I’ve debated so much where, or whether, to include this. Strictly in terms of narrative, it’s doubtful that Boyhood (full review) deserves a spot this high: my love for it is as much due to the story surrounding it as it is the art itself, which, stripped of truth, might well play like a 3 hour episode of Parenthood. The same could be said about Linklater’s Before series, where the magic of recurrence can imbibe even the smallest, most lifelike conversations with depth. But I love those films, for all their perceived preciousness, and I absolutely love Boyhood too. In terms of “film as event” it stands peerless: it’s a feat of cinema and a necessarily rare spectacle. It carried with it the magic of growing up, the bittersweet loss of setting aside childish things, and a sense of incidental nostalgia which would feel forced in any other context. Which is the ultimate irony here. The story surrounding the film allows it a sort of unfiltered, heart-on-your-sleeve sentiment which would make me groan in any traditional coming-of-age story; but it’s exactly that unfiltered sentiment that makes it so hard-hitting and beautiful. Embrace the unfair advantage. Boyhood was wonderful.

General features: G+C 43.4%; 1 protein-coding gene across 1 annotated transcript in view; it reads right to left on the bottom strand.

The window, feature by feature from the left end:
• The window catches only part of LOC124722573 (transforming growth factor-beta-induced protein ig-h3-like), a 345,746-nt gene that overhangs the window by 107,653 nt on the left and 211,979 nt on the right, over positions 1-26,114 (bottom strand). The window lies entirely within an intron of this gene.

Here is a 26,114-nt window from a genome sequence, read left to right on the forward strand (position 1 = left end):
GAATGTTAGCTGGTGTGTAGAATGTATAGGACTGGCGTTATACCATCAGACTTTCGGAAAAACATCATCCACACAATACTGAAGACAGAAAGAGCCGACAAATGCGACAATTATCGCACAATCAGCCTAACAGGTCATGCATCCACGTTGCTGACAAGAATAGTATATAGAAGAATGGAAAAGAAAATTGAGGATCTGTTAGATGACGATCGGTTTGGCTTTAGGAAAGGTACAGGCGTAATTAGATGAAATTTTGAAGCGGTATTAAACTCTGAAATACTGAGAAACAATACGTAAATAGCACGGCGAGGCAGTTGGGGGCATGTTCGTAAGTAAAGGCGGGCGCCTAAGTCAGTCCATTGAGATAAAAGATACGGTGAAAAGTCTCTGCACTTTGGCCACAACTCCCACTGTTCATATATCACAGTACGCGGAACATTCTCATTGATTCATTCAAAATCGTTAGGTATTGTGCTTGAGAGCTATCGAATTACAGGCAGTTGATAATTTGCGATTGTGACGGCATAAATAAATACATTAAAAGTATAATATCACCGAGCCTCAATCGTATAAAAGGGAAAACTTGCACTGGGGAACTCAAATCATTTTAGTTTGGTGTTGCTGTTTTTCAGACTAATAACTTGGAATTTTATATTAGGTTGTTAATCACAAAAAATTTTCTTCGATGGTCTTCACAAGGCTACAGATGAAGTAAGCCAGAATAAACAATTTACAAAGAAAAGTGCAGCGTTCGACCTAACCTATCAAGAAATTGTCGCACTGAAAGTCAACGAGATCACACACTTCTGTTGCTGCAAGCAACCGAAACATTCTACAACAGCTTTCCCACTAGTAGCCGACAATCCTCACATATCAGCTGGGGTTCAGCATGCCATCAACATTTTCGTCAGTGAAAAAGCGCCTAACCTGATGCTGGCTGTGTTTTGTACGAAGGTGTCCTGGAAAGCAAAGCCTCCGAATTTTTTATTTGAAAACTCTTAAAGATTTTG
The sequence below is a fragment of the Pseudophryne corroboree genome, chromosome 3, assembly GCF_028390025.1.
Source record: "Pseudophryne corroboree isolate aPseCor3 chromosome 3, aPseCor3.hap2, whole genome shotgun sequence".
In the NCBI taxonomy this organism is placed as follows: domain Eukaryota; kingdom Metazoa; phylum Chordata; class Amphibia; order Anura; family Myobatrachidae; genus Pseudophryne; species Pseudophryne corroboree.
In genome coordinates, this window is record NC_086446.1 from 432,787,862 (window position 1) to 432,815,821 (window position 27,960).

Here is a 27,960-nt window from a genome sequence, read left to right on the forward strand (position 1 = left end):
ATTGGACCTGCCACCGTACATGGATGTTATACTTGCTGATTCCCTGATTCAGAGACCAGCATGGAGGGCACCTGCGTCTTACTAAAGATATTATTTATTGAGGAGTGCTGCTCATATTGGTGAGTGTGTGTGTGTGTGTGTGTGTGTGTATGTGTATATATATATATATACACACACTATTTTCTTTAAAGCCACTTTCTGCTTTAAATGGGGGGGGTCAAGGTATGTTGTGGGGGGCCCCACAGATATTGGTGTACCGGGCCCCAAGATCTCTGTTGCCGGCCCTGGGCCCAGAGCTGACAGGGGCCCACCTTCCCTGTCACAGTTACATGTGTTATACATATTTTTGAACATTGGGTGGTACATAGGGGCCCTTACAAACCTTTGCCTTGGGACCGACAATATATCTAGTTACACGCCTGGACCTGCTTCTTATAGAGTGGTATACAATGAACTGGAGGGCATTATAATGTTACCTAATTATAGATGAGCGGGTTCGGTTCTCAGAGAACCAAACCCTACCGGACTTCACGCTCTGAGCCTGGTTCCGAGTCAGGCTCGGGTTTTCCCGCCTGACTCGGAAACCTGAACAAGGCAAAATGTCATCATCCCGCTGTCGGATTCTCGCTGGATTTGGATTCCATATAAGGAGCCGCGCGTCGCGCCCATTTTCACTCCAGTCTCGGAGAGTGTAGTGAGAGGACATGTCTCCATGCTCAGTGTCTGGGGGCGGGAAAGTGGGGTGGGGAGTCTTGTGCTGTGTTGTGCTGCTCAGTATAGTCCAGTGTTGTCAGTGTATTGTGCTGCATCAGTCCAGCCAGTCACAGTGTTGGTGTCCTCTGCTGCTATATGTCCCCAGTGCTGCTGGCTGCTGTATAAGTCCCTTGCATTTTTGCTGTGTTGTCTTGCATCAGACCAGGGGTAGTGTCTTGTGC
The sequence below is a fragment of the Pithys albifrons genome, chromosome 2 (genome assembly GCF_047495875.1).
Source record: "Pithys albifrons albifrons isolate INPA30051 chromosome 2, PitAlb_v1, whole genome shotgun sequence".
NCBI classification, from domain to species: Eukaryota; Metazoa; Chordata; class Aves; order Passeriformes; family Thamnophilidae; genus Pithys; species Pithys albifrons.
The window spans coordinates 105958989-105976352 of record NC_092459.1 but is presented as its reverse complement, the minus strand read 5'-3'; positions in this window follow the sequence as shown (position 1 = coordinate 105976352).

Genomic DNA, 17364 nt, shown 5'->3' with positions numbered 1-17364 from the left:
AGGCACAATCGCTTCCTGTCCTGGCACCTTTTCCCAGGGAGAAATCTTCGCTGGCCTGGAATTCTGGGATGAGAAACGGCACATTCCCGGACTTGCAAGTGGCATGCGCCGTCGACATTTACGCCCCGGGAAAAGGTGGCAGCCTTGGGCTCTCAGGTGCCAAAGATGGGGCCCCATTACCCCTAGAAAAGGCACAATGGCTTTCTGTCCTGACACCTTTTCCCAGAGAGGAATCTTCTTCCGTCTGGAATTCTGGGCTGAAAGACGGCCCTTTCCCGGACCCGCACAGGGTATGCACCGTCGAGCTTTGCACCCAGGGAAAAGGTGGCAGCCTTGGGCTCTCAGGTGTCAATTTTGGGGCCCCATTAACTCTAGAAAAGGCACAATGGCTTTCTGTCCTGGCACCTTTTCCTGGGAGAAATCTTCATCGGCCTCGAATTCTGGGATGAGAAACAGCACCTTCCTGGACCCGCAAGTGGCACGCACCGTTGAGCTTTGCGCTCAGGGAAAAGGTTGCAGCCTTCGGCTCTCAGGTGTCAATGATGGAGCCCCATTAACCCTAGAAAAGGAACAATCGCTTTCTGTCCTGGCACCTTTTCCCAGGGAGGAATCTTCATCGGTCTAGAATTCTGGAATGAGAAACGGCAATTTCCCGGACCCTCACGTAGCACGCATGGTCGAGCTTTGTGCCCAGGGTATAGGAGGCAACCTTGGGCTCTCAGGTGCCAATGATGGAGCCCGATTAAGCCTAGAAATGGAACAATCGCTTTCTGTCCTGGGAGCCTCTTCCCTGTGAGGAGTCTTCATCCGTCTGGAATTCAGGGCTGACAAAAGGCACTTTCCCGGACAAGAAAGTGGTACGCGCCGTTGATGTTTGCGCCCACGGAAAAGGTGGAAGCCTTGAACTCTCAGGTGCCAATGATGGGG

5. Inherent Vice
Inherent Vice is an inherently un-Stephen film. Like Anderson’s The Master, it eschews traditional narrative and emotional anchors outright: it had zero interest in holding my hand. But where I found The Master dry and distant, Inherent Vice was a joy to behold. With a distinct sense of time and place, unquestioning style, and a sprawling plot which would only be called “massive”, it left me in a daze. Phoenix is perfectly good as straight-man Doc, but it’s the zany characters in his orbit that really make the film: Martin Short as the drug-dealing dentist, Josh Brolin the repressed bully/manchild policeman, Katherine Waterston the ephemeral femme fatale, and MVP Joanna Newsom the remarkably warm narrator. It’s The Big Lebowki’s laid-back haze injected with Burn After Reading’s self-aware intensity: a period piece, a comedy, and a bizarre fever dream. There’s nothing quite like it.
6-10: Awards: Winners and (Noteworthy) Runners Up
6. Dallas Buyers Club Award: Nightcrawler, w/ Gone Girl and The Imitation Game
This award is for films which were conventionally great: they didn’t break new ground in form or style, but were flawlessly executed from start to finish. The winner, Nightcrawler (full review), was a riveting thriller about LA crime journalism, propelled by a twisted sense of triumph, a romantic eye for the dark open road, and a transformative performance by Jake Gyllenhaal. Runner up Gone Girl (full review) was an excellent slow-burning thriller in its own right, with boatloads of style if only slightly less substance than I would have liked. The Imitation Game (full review) was an extremely solid biopic, telling an important story with urgency and wit.